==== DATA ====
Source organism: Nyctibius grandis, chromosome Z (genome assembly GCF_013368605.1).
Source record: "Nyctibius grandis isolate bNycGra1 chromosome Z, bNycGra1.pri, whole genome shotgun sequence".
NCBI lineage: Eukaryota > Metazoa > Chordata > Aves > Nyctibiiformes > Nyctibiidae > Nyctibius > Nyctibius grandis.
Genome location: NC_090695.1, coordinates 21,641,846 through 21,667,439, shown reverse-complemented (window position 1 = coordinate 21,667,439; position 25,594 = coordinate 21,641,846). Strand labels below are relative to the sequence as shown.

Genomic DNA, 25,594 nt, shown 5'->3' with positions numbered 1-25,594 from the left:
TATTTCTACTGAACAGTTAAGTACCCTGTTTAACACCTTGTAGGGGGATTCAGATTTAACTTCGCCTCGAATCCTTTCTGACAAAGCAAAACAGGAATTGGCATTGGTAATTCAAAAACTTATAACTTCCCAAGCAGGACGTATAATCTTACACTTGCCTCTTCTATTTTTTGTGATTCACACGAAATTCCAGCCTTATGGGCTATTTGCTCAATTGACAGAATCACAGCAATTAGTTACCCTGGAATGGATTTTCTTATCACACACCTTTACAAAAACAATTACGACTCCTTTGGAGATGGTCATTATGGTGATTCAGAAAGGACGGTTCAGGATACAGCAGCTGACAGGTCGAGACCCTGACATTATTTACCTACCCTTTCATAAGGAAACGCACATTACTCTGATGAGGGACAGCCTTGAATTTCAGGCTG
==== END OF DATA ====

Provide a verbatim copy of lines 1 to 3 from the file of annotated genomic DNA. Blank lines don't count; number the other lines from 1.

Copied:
Source organism: Nyctibius grandis, chromosome Z (genome assembly GCF_013368605.1).
Source record: "Nyctibius grandis isolate bNycGra1 chromosome Z, bNycGra1.pri, whole genome shotgun sequence".
NCBI lineage: Eukaryota > Metazoa > Chordata > Aves > Nyctibiiformes > Nyctibiidae > Nyctibius > Nyctibius grandis.